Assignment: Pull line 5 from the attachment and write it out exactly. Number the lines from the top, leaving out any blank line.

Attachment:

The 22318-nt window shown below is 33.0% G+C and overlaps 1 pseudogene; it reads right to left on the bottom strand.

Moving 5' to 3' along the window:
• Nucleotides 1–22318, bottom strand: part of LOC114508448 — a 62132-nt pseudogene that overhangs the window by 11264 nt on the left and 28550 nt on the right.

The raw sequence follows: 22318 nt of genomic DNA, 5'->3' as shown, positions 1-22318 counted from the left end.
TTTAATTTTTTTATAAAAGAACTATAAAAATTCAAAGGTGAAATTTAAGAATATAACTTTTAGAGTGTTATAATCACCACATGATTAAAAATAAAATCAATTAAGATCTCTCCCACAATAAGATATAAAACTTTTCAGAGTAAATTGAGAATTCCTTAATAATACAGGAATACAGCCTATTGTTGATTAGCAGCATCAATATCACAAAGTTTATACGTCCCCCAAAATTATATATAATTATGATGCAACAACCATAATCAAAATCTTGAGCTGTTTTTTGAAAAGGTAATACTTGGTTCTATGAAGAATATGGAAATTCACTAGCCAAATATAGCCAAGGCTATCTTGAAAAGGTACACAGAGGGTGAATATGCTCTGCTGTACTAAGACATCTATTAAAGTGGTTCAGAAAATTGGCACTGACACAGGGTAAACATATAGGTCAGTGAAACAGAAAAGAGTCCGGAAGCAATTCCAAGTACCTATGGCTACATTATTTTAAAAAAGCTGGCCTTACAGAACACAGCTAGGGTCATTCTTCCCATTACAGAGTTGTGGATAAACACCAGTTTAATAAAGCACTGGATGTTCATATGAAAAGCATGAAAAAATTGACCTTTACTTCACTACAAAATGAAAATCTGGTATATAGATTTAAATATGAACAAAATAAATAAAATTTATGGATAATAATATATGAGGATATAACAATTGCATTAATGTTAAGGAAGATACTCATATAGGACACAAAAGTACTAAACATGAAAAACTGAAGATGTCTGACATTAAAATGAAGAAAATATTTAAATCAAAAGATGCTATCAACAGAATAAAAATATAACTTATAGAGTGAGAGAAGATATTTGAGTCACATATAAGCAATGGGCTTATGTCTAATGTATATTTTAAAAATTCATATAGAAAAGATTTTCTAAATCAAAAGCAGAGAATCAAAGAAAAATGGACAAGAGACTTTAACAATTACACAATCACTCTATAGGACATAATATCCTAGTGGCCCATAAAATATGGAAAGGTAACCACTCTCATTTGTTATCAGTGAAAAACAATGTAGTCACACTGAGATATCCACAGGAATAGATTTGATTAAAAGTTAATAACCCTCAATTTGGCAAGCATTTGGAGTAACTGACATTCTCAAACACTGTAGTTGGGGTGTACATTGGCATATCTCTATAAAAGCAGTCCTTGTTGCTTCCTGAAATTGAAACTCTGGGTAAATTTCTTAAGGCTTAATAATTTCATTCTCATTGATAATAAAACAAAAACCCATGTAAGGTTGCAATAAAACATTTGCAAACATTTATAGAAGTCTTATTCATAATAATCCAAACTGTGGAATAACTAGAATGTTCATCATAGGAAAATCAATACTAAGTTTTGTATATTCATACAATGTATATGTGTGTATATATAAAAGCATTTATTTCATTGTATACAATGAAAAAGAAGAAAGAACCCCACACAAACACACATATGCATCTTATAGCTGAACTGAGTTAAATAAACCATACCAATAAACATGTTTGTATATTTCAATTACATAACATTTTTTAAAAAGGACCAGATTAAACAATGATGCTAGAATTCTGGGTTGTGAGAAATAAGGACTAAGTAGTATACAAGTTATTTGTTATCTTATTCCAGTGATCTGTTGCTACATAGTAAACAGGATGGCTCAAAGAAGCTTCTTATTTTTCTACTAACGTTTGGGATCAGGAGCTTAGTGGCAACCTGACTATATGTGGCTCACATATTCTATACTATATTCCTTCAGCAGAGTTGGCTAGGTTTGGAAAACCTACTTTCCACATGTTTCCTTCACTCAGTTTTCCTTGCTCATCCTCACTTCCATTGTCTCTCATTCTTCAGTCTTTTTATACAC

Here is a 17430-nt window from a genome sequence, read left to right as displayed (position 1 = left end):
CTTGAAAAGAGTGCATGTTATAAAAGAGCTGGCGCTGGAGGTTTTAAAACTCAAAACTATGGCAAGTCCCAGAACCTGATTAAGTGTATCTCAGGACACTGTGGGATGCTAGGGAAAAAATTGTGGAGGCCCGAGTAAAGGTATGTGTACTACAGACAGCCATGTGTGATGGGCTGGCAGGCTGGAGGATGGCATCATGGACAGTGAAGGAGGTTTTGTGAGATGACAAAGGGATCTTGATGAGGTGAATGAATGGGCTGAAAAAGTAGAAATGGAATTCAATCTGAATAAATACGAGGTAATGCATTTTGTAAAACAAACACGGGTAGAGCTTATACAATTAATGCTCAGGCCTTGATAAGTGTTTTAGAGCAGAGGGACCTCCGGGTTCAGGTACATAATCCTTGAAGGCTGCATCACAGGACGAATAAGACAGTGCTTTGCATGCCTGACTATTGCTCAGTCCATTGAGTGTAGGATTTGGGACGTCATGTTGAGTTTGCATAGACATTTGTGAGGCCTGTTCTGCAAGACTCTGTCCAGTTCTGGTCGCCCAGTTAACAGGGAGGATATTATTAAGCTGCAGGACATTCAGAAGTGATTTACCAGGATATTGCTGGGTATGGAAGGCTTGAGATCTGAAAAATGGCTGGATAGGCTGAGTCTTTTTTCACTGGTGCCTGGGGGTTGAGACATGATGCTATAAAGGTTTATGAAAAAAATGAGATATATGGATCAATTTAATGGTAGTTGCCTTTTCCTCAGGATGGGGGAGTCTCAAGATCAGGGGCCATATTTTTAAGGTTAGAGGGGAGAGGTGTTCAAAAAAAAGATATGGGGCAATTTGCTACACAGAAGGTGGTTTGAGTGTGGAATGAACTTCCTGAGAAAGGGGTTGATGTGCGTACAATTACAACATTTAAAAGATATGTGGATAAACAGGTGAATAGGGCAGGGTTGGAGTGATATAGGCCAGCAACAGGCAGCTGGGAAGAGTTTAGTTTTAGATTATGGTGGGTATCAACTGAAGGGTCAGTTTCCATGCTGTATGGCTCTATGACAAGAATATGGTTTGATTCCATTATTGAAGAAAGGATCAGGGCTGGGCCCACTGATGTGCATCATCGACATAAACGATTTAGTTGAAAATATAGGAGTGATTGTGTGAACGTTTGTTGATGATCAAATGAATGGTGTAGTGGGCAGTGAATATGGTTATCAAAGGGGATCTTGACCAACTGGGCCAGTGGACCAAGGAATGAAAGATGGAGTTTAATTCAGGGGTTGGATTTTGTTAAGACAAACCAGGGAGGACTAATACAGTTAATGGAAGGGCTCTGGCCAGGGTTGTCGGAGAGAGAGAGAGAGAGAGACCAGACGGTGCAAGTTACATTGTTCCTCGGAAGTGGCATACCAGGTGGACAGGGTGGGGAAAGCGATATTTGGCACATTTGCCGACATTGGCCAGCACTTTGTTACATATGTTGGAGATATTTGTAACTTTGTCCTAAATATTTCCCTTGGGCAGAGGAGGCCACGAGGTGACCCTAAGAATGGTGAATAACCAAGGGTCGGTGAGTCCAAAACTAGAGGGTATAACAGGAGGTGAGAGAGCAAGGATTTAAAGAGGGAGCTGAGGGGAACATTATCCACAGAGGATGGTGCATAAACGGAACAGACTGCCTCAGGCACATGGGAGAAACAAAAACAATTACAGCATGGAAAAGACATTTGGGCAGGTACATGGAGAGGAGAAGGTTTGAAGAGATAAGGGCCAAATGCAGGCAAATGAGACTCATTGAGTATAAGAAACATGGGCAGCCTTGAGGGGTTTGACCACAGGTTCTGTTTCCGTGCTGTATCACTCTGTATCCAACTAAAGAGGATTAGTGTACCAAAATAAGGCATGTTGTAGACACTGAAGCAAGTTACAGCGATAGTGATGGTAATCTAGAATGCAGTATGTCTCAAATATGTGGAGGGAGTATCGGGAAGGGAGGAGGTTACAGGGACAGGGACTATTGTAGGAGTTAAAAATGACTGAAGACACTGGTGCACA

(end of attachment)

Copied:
TTTAATTTTTTTATAAAAGAACTATAAAAATTCAAAGGTGAAATTTAAGAATATAACTTTTAGAGTGTTATAATCACCACATGATTAAAAATAAAATCAATTAAGATCTCTCCCACAATAAGATATAAAACTTTTCAGAGTAAATTGAGAATTCCTTAATAATACAGGAATACAGCCTATTGTTGATTAGCAGCATCAATATCACAAAGTTTATACGTCCCCCAAAATTATATATAATTATGATGCAACAACCATAATCAAAATCTTGAGCTGTTTTTTGAAAAGGTAATACTTGGTTCTATGAAGAATATGGAAATTCACTAGCCAAATATAGCCAAGGCTATCTTGAAAAGGTACACAGAGGGTGAATATGCTCTGCTGTACTAAGACATCTATTAAAGTGGTTCAGAAAATTGGCACTGACACAGGGTAAACATATAGGTCAGTGAAACAGAAAAGAGTCCGGAAGCAATTCCAAGTACCTATGGCTACATTATTTTAAAAAAGCTGGCCTTACAGAACACAGCTAGGGTCATTCTTCCCATTACAGAGTTGTGGATAAACACCAGTTTAATAAAGCACTGGATGTTCATATGAAAAGCATGAAAAAATTGACCTTTACTTCACTACAAAATGAAAATCTGGTATATAGATTTAAATATGAACAAAATAAATAAAATTTATGGATAATAATATATGAGGATATAACAATTGCATTAATGTTAAGGAAGATACTCATATAGGACACAAAAGTACTAAACATGAAAAACTGAAGATGTCTGACATTAAAATGAAGAAAATATTTAAATCAAAAGATGCTATCAACAGAATAAAAATATAACTTATAGAGTGAGAGAAGATATTTGAGTCACATATAAGCAATGGGCTTATGTCTAATGTATATTTTAAAAATTCATATAGAAAAGATTTTCTAAATCAAAAGCAGAGAATCAAAGAAAAATGGACAAGAGACTTTAACAATTACACAATCACTCTATAGGACATAATATCCTAGTGGCCCATAAAATATGGAAAGGTAACCACTCTCATTTGTTATCAGTGAAAAACAATGTAGTCACACTGAGATATCCACAGGAATAGATTTGATTAAAAGTTAATAACCCTCAATTTGGCAAGCATTTGGAGTAACTGACATTCTCAAACACTGTAGTTGGGGTGTACATTGGCATATCTCTATAAAAGCAGTCCTTGTTGCTTCCTGAAATTGAAACTCTGGGTAAATTTCTTAAGGCTTAATAATTTCATTCTCATTGATAATAAAACAAAAACCCATGTAAGGTTGCAATAAAACATTTGCAAACATTTATAGAAGTCTTATTCATAATAATCCAAACTGTGGAATAACTAGAATGTTCATCATAGGAAAATCAATACTAAGTTTTGTATATTCATACAATGTATATGTGTGTATATATAAAAGCATTTATTTCATTGTATACAATGAAAAAGAAGAAAGAACCCCACACAAACACACATATGCATCTTATAGCTGAACTGAGTTAAATAAACCATACCAATAAACATGTTTGTATATTTCAATTACATAACATTTTTTAAAAAGGACCAGATTAAACAATGATGCTAGAATTCTGGGTTGTGAGAAATAAGGACTAAGTAGTATACAAGTTATTTGTTATCTTATTCCAGTGATCTGTTGCTACATAGTAAACAGGATGGCTCAAAGAAGCTTCTTATTTTTCTACTAACGTTTGGGATCAGGAGCTTAGTGGCAACCTGACTATATGTGGCTCACATATTCTATACTATATTCCTTCAGCAGAGTTGGCTAGGTTTGGAAAACCTACTTTCCACATGTTTCCTTCACTCAGTTTTCCTTGCTCATCCTCACTTCCATTGTCTCTCATTCTTCAGTCTTTTTATACAC